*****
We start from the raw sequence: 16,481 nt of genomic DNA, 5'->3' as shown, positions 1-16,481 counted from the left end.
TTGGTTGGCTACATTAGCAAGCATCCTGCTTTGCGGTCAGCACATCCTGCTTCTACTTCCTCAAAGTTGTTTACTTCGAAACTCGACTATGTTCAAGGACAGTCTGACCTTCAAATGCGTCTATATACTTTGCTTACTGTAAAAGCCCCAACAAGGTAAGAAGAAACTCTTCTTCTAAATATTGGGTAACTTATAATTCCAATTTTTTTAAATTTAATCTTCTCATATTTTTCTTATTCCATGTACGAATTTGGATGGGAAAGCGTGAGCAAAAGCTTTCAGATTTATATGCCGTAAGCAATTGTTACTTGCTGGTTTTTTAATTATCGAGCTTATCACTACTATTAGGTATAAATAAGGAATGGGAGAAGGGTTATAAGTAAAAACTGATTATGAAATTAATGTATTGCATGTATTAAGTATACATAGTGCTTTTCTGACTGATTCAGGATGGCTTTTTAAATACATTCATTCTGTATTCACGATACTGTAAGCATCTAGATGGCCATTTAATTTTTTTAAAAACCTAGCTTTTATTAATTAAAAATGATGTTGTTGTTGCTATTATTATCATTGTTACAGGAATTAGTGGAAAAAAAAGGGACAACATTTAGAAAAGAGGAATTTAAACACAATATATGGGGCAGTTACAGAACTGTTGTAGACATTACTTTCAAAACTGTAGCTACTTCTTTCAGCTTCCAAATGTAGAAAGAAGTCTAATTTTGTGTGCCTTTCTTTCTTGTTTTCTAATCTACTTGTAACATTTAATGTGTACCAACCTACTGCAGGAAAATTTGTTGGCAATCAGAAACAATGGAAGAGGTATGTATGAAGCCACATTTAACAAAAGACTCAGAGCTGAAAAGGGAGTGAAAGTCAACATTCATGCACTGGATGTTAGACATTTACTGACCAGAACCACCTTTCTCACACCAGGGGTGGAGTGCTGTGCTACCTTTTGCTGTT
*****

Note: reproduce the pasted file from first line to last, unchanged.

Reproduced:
We start from the raw sequence: 16,481 nt of genomic DNA, 5'->3' as shown, positions 1-16,481 counted from the left end.
TTGGTTGGCTACATTAGCAAGCATCCTGCTTTGCGGTCAGCACATCCTGCTTCTACTTCCTCAAAGTTGTTTACTTCGAAACTCGACTATGTTCAAGGACAGTCTGACCTTCAAATGCGTCTATATACTTTGCTTACTGTAAAAGCCCCAACAAGGTAAGAAGAAACTCTTCTTCTAAATATTGGGTAACTTATAATTCCAATTTTTTTAAATTTAATCTTCTCATATTTTTCTTATTCCATGTACGAATTTGGATGGGAAAGCGTGAGCAAAAGCTTTCAGATTTATATGCCGTAAGCAATTGTTACTTGCTGGTTTTTTAATTATCGAGCTTATCACTACTATTAGGTATAAATAAGGAATGGGAGAAGGGTTATAAGTAAAAACTGATTATGAAATTAATGTATTGCATGTATTAAGTATACATAGTGCTTTTCTGACTGATTCAGGATGGCTTTTTAAATACATTCATTCTGTATTCACGATACTGTAAGCATCTAGATGGCCATTTAATTTTTTTAAAAACCTAGCTTTTATTAATTAAAAATGATGTTGTTGTTGCTATTATTATCATTGTTACAGGAATTAGTGGAAAAAAAAGGGACAACATTTAGAAAAGAGGAATTTAAACACAATATATGGGGCAGTTACAGAACTGTTGTAGACATTACTTTCAAAACTGTAGCTACTTCTTTCAGCTTCCAAATGTAGAAAGAAGTCTAATTTTGTGTGCCTTTCTTTCTTGTTTTCTAATCTACTTGTAACATTTAATGTGTACCAACCTACTGCAGGAAAATTTGTTGGCAATCAGAAACAATGGAAGAGGTATGTATGAAGCCACATTTAACAAAAGACTCAGAGCTGAAAAGGGAGTGAAAGTCAACATTCATGCACTGGATGTTAGACATTTACTGACCAGAACCACCTTTCTCACACCAGGGGTGGAGTGCTGTGCTACCTTTTGCTGTT